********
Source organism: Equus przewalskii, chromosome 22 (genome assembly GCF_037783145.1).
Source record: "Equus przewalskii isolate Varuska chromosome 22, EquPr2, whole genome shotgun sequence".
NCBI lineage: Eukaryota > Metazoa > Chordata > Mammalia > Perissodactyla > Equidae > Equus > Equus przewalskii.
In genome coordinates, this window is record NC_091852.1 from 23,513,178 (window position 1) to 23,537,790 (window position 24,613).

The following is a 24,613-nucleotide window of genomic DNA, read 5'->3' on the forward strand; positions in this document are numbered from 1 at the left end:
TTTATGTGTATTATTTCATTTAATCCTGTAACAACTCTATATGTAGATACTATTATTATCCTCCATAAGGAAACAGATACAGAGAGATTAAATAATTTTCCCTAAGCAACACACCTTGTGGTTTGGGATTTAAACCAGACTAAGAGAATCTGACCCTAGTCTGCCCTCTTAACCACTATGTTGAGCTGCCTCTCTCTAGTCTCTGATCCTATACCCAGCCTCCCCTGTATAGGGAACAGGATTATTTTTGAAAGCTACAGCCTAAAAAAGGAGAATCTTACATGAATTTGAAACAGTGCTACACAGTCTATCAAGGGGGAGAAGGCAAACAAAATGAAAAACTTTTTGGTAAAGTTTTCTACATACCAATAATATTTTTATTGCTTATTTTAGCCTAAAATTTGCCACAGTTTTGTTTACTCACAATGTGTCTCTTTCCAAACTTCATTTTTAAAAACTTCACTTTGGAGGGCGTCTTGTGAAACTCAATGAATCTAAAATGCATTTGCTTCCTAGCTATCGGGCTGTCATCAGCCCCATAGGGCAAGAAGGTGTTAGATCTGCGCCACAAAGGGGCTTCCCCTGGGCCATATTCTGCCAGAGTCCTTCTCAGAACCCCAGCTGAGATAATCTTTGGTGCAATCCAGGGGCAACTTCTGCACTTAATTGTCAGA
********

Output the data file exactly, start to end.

Source organism: Equus przewalskii, chromosome 22 (genome assembly GCF_037783145.1).
Source record: "Equus przewalskii isolate Varuska chromosome 22, EquPr2, whole genome shotgun sequence".
NCBI lineage: Eukaryota > Metazoa > Chordata > Mammalia > Perissodactyla > Equidae > Equus > Equus przewalskii.
In genome coordinates, this window is record NC_091852.1 from 23,513,178 (window position 1) to 23,537,790 (window position 24,613).

The following is a 24,613-nucleotide window of genomic DNA, read 5'->3' on the forward strand; positions in this document are numbered from 1 at the left end:
TTTATGTGTATTATTTCATTTAATCCTGTAACAACTCTATATGTAGATACTATTATTATCCTCCATAAGGAAACAGATACAGAGAGATTAAATAATTTTCCCTAAGCAACACACCTTGTGGTTTGGGATTTAAACCAGACTAAGAGAATCTGACCCTAGTCTGCCCTCTTAACCACTATGTTGAGCTGCCTCTCTCTAGTCTCTGATCCTATACCCAGCCTCCCCTGTATAGGGAACAGGATTATTTTTGAAAGCTACAGCCTAAAAAAGGAGAATCTTACATGAATTTGAAACAGTGCTACACAGTCTATCAAGGGGGAGAAGGCAAACAAAATGAAAAACTTTTTGGTAAAGTTTTCTACATACCAATAATATTTTTATTGCTTATTTTAGCCTAAAATTTGCCACAGTTTTGTTTACTCACAATGTGTCTCTTTCCAAACTTCATTTTTAAAAACTTCACTTTGGAGGGCGTCTTGTGAAACTCAATGAATCTAAAATGCATTTGCTTCCTAGCTATCGGGCTGTCATCAGCCCCATAGGGCAAGAAGGTGTTAGATCTGCGCCACAAAGGGGCTTCCCCTGGGCCATATTCTGCCAGAGTCCTTCTCAGAACCCCAGCTGAGATAATCTTTGGTGCAATCCAGGGGCAACTTCTGCACTTAATTGTCAGA